Tuesday, August 12, 2008

Overheard in the Wine Storage Warehouse

I finally got my act together and found a place to store my wine. It had been sleeping in a friend's basement cellar, but he sold his house. Based on my own research and on a reader's recommendation, I chose Acker Merrall & Condit. We drove out there the other day with a load of wine and everything was very smooth, excellent service so far, except for a few minor and easily corrected mistakes with inventory. Advice: keep careful inventory yourself before putting wine into storage.

The warehouse is the size of an airplane hangar. In the receiving area there are stacks of wine boxes and many tables with individual bottles standing like flags waving in the breeze. I saw about 12 wooden crates of Screaming Eagle, and what looked like half a shipping container's worth of Krug boxes.

A double magnum of 1990 DRC Romanée St.Vivant caught my eye. "That's going up for auction," said our guide. A bottle of 1947 Musigny, a 1962 Latour, all sorts of of big-name wines just lounging around on these tables waiting for service.

"What's new in business?" I asked.
"The Chinese are huge buyers right now," he said. "They won't touch anything except for first growth Bordeaux, but they're buying loads of it. LOADS. They don't go for anything else, not even the great Burgundies."

Interesting, right? What do you make of that? If this is true everywhere, and not just in the world of Acker Merrall, does this mean that newly wealthy Chinese folks are buying wines as trophies? Or, are they starting to learn about wine and opting to begin with what's supposed to be the very best? Is this about saving face, and buying whatever their wealthy friends and colleagues also buy? Is it simply a lack of creativity? It made me sad to think about this.

But only for a moment. Then I realized...

Thank goodness it's first growth Bordeaux that they're after. If it were Loire wine, grower Champagne, or Beaujolais, it would really wreck my life. And I couldn't just sit around and watch it happen.

I would have to secretly enlist a few folks like McDuff, Lyle, and Alice, spend time in intense training on a unknown island, and then embark on stealth mission to China, our own sort of Enter the Dragon thing. We would visit their compounds under the cover of night and do whatever is necessary. This, of course, would jeopardize US/Chinese relations and cause all sorts of problems, maybe even war. So we should all be grateful that they're buying first growth Bordeaux. Yes, wealthy Chinese business people - be warned. Hands off Clos Rougeard, Geoffroy, and Foillard. There will be very serious consequences.

10 comments:

Jack said...

Your late to the scene on China buyers going crazy for first growths. Thank goodness Burgundies aren't on their list!

And, final warning about Clos Rougeard; Quiet! Already too hard to get here, and prices rocketing.

Brooklynguy said...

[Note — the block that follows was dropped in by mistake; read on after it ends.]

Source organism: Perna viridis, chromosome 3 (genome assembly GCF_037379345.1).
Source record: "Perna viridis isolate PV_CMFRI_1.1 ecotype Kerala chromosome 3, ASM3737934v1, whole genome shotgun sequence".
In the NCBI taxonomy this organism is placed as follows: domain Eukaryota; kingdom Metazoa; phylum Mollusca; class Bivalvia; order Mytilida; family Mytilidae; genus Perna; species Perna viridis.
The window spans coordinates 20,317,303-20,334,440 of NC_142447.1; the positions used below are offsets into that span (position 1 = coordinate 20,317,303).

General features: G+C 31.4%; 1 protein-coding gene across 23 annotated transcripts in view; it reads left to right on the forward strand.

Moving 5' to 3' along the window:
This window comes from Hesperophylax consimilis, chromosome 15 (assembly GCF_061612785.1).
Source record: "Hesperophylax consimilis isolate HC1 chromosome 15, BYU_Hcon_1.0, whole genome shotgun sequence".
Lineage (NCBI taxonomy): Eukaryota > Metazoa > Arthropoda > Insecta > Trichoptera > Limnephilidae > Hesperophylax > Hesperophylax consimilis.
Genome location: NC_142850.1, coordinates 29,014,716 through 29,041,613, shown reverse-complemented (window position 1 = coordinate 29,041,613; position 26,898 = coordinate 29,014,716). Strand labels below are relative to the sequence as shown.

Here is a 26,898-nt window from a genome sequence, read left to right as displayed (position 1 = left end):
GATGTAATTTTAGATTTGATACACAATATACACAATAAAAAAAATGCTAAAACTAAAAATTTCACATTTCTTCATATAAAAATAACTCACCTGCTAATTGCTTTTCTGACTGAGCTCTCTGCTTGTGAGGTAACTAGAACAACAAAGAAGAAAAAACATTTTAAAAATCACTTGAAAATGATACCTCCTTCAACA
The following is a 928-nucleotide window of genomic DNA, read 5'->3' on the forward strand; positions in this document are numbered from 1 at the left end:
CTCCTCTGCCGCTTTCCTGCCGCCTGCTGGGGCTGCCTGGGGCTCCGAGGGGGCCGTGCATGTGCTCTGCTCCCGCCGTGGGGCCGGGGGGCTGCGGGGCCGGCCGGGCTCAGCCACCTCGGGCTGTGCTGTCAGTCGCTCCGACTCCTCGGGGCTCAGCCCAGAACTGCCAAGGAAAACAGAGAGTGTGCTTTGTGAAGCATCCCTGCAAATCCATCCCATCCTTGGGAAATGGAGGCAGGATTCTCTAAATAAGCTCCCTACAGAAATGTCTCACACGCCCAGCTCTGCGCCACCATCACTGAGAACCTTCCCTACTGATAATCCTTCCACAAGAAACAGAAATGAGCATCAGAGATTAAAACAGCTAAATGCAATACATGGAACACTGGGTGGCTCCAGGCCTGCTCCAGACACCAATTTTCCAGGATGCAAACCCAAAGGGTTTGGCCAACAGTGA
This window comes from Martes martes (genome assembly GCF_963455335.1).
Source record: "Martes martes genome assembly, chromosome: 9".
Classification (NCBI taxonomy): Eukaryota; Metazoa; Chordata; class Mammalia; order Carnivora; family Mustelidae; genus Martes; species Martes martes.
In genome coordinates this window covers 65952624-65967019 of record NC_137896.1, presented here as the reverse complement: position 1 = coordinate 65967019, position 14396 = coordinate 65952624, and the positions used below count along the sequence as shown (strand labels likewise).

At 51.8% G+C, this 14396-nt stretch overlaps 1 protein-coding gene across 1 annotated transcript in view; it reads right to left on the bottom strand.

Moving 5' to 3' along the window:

sorry, my bad.

Asher said...

On the Chinese buying Bordeaux, check this out: http://dat.erobertparker.com/bboard/showthread.php?t=172415&highlight=carruades

David McDuff said...

So, you've divulged our plans for world domination....

Steve L. said...

Mmmmm...Bordeaux and Chinese food.

I guess.

Sonadora said...

Do you need ninja outfits? Or something more wine related...hmm....maybe that's what I can do with all my leftover corks...

Edward said...

Blame it on 1855.

Lafite is first on the list and enjoys a price premium on the other 1st growths! Even the 2nd and 3rd wine of Lafite carry cachet. . .

Hong Kong, which is more outward and savvy regarding wine also gets through large amounts of Burgundy (white and red). It's only a matter of time before the mainland catches on!

Saltpepperlime said...

The problem is that these hot shot buyers are not buying the wine to drink it. They are buying the 1st growths as investments. This is really bad news.

Big chateaux, big reputation, big price, big tits, big points, big money. This has nothing to do with taste or even quality in some instances.

It will just insite the bdx producers to keep living on another planet and keeping their prices high.

The thing about Hong Kong is that they just drop what used to be really high tax on wine (the sin tax) and now it is ZERO. Mainland has not gone that low...yet.

Brooklynguy said...

i read that thread asher (my first even time on the E-Bob Board). thanks for sending the link. Seems like you could make a little extra dough...

Maybe roast duck would be nice with a fine claret Steve?

sonadora-maybe you could be one of the group of people who would offer us a safe haven upon return, a place to anonymously return to society.

i thought i've read about you drinking good burgundy while in hong kong Edward. makes sense, given how long it's been wide open.

saltpepps - as far as i'm concerned, they can to their weird thing together forever, as long as they leave my wine alone.

boyce said...

Second that its not just Bordeaux but also Burgundy that is popular - a recent auction in Hong Kong saw a lot of Burgundy sold.

Cheers, JB